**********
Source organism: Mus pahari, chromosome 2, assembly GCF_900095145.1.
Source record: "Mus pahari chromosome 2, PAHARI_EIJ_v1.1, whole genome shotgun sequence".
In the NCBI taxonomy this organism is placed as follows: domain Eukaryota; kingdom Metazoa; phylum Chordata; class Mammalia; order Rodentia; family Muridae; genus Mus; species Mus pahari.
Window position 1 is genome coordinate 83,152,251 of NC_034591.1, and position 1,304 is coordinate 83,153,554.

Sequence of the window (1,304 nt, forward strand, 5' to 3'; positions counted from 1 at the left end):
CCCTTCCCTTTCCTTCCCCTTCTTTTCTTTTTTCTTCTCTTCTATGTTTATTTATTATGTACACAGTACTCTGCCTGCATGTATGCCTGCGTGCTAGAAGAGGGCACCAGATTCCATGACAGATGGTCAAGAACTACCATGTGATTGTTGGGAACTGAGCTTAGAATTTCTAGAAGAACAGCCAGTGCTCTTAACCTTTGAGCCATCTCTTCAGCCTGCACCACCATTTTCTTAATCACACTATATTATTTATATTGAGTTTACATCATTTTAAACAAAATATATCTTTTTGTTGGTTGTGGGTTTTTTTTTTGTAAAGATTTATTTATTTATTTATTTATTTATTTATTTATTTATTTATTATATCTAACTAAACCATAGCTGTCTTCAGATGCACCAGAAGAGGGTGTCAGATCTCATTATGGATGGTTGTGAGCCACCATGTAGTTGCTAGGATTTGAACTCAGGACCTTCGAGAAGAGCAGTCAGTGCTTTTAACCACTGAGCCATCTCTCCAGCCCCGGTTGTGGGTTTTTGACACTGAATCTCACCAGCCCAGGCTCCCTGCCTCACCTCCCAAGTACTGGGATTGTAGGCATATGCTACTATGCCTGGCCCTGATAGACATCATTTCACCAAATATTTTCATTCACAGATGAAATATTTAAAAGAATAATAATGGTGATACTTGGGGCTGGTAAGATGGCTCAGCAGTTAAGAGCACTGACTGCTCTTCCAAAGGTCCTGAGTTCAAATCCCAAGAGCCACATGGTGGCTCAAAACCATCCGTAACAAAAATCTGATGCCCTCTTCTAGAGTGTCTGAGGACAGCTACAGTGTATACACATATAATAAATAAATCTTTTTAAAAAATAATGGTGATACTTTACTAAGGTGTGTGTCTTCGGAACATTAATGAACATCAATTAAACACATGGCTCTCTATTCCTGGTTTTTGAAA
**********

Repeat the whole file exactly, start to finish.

Source organism: Mus pahari, chromosome 2, assembly GCF_900095145.1.
Source record: "Mus pahari chromosome 2, PAHARI_EIJ_v1.1, whole genome shotgun sequence".
In the NCBI taxonomy this organism is placed as follows: domain Eukaryota; kingdom Metazoa; phylum Chordata; class Mammalia; order Rodentia; family Muridae; genus Mus; species Mus pahari.
Window position 1 is genome coordinate 83,152,251 of NC_034591.1, and position 1,304 is coordinate 83,153,554.

Sequence of the window (1,304 nt, forward strand, 5' to 3'; positions counted from 1 at the left end):
CCCTTCCCTTTCCTTCCCCTTCTTTTCTTTTTTCTTCTCTTCTATGTTTATTTATTATGTACACAGTACTCTGCCTGCATGTATGCCTGCGTGCTAGAAGAGGGCACCAGATTCCATGACAGATGGTCAAGAACTACCATGTGATTGTTGGGAACTGAGCTTAGAATTTCTAGAAGAACAGCCAGTGCTCTTAACCTTTGAGCCATCTCTTCAGCCTGCACCACCATTTTCTTAATCACACTATATTATTTATATTGAGTTTACATCATTTTAAACAAAATATATCTTTTTGTTGGTTGTGGGTTTTTTTTTTGTAAAGATTTATTTATTTATTTATTTATTTATTTATTTATTTATTTATTATATCTAACTAAACCATAGCTGTCTTCAGATGCACCAGAAGAGGGTGTCAGATCTCATTATGGATGGTTGTGAGCCACCATGTAGTTGCTAGGATTTGAACTCAGGACCTTCGAGAAGAGCAGTCAGTGCTTTTAACCACTGAGCCATCTCTCCAGCCCCGGTTGTGGGTTTTTGACACTGAATCTCACCAGCCCAGGCTCCCTGCCTCACCTCCCAAGTACTGGGATTGTAGGCATATGCTACTATGCCTGGCCCTGATAGACATCATTTCACCAAATATTTTCATTCACAGATGAAATATTTAAAAGAATAATAATGGTGATACTTGGGGCTGGTAAGATGGCTCAGCAGTTAAGAGCACTGACTGCTCTTCCAAAGGTCCTGAGTTCAAATCCCAAGAGCCACATGGTGGCTCAAAACCATCCGTAACAAAAATCTGATGCCCTCTTCTAGAGTGTCTGAGGACAGCTACAGTGTATACACATATAATAAATAAATCTTTTTAAAAAATAATGGTGATACTTTACTAAGGTGTGTGTCTTCGGAACATTAATGAACATCAATTAAACACATGGCTCTCTATTCCTGGTTTTTGAAA